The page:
Spike Quotes (displaying: 1 - 30 of 64 quotes )
What did you do?" said Charles."You know that night all our shoes went into the hall," said Nirupam. "Well, we had a feast that night. Dan Smith made me get up the floorboards and get the food out. He says I have no right to be so large and so weak," Nirupam said resentfully, "and I was hating him for it, when I took the boards up and found a pair of running shoes, with spikes, hidden there with the food. I turned those shoes into a chocolate cake. I knew Dan was so greedy that he would eat it all himself. And he did eat it. He didn't let anyone else have any. You may have noticed that he wasn't quite himself the next day."So much had happened to Charles that particular day, that he could not remember Dan seeming anything at all. He didn't have the heart to explain all the trouble Nirupam had caused him. "Those were my spikes," he said sadly. He wobbled along on the mop rather awed at the thought of iron spikes passing through Dan's stomach. "He must have a digestion like an ostrich!""The spikes were turned into cherries," said Nirupam. "The soles were the cream. The shoes as a whole became what is called a Black Forest gateau.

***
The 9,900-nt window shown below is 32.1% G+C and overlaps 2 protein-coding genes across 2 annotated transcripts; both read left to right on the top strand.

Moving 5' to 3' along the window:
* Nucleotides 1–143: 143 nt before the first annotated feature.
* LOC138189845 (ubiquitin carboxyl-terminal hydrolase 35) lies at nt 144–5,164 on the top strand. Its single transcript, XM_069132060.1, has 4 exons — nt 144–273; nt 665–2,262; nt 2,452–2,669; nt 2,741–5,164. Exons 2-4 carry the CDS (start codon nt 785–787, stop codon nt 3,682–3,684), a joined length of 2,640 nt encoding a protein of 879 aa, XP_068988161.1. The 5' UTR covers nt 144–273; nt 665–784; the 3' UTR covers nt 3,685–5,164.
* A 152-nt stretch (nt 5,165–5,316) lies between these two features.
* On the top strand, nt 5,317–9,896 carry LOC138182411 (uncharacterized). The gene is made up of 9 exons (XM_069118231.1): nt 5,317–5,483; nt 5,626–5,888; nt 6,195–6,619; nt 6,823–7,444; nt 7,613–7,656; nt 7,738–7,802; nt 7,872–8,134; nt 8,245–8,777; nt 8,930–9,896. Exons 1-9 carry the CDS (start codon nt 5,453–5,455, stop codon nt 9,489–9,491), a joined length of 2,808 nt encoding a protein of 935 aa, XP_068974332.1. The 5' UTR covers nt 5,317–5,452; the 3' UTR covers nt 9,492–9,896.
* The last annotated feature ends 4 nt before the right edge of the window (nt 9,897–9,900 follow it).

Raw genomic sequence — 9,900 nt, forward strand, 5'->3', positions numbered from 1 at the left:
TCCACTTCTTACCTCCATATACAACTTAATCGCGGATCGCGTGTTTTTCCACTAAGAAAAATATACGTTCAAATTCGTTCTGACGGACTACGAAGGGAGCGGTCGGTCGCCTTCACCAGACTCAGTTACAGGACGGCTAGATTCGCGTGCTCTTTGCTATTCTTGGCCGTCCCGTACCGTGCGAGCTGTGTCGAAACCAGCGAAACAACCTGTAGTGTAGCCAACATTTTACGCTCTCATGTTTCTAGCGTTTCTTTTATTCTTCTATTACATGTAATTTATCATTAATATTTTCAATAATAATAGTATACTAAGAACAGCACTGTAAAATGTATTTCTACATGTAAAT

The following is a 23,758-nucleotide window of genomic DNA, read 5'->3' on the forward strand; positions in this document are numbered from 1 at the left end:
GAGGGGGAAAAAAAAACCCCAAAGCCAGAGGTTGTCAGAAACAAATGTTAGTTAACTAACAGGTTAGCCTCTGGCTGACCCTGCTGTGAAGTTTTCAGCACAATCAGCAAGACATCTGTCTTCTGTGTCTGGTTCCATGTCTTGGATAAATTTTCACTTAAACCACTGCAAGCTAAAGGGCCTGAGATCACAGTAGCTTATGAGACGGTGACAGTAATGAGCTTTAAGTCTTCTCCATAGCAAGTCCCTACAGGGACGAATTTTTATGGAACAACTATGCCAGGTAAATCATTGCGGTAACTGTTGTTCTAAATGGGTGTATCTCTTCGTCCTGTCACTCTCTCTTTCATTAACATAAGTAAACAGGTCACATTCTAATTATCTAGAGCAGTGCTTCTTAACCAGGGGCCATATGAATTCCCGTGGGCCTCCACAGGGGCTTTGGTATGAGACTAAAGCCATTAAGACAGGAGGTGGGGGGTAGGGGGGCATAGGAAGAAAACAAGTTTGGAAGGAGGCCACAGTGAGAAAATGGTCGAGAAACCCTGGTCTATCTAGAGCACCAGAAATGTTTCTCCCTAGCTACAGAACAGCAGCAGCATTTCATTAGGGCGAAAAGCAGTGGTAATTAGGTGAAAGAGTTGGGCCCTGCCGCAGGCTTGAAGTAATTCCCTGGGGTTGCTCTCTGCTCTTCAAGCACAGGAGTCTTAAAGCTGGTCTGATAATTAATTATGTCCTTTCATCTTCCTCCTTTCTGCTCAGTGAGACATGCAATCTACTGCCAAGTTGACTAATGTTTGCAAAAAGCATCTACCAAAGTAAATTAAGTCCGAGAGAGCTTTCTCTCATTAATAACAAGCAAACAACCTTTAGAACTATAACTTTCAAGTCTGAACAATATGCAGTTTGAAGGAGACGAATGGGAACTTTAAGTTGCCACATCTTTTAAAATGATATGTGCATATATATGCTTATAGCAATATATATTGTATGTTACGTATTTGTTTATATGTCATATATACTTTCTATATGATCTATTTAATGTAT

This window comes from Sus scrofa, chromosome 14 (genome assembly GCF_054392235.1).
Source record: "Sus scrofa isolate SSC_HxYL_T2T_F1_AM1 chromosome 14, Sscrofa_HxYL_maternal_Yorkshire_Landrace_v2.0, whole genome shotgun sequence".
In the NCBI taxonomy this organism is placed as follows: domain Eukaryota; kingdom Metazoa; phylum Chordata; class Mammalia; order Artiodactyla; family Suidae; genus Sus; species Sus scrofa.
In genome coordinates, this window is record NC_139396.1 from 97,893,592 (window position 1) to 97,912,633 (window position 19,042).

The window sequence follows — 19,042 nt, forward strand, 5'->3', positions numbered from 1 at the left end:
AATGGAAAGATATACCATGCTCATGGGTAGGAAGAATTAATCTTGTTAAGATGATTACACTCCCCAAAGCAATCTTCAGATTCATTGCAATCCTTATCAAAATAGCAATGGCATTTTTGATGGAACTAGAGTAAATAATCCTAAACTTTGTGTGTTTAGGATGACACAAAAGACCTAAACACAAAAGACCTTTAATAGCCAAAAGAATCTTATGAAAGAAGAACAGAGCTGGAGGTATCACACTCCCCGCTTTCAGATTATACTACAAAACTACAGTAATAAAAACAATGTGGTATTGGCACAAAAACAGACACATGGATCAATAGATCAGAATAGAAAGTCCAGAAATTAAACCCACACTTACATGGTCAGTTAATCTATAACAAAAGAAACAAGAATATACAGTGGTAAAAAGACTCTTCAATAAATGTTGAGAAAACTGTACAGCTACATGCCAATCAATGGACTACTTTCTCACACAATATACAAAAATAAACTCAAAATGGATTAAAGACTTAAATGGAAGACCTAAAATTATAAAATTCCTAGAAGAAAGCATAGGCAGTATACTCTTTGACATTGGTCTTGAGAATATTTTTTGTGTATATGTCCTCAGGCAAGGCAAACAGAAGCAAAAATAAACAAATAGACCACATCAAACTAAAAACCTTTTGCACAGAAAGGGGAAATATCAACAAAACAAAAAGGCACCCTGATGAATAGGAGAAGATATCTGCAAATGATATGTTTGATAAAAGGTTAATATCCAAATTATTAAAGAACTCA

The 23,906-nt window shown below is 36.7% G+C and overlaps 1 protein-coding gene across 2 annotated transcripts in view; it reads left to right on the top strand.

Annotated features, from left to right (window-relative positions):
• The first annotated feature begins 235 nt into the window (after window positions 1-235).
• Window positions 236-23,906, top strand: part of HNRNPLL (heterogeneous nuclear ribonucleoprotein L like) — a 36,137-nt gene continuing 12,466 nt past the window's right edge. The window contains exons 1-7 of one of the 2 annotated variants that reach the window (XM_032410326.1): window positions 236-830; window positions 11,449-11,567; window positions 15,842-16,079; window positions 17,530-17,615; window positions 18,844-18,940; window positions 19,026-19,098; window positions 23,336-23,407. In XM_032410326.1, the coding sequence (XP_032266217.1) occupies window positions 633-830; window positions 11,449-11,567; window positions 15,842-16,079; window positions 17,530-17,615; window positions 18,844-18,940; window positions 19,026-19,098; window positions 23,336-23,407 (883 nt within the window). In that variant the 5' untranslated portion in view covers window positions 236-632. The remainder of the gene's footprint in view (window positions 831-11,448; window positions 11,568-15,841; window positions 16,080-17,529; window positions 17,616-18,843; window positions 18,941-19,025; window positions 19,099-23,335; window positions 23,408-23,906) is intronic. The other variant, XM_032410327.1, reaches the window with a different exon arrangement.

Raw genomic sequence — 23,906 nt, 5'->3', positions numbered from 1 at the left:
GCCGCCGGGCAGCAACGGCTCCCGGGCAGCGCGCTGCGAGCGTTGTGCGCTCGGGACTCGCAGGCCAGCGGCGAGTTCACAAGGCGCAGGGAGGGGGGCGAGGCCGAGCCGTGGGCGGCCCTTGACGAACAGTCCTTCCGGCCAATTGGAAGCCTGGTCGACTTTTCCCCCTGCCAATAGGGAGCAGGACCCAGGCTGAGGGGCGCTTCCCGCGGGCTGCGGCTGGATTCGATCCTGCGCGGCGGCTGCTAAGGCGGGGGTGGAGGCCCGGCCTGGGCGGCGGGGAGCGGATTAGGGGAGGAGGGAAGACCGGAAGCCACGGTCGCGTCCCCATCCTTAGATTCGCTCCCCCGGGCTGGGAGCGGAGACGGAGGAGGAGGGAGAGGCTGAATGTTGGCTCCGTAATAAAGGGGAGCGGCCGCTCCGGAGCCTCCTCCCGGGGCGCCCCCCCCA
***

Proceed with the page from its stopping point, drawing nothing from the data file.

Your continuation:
Jacob caught my arm with a shivering hand. "Please, Bella. I'm begging." His dark eyes were glistening with tears. A lump filled my throat. "Jake, I have to" "You don't, though. You really don't. You could stay here with me. You could stay alive. For Charlie. For me." The engine of Carlisle's Mercedes purred; the rhythm of the thrumming spiked when Alice revved it impatiently. I shook my head, tears spattering from my eyes with the sharp motion. I pulled my arm free, and he didn't fight me. "Don't die Bella," he choked out. "Don't go. Don't." What if I never saw him again? The thought pushed me past the silent tears; a sob broke out from my chest. I threw my arms around his waist and hugged for one too-short moment, burying my tear-wet face against his chest. He put his big hand on the back of my hair, as if to hold me here. "Bye, Jake." I pulled his hand from my hair, and kissed his palm. I couldn't bear to look at his face. "Sorry," I whispered.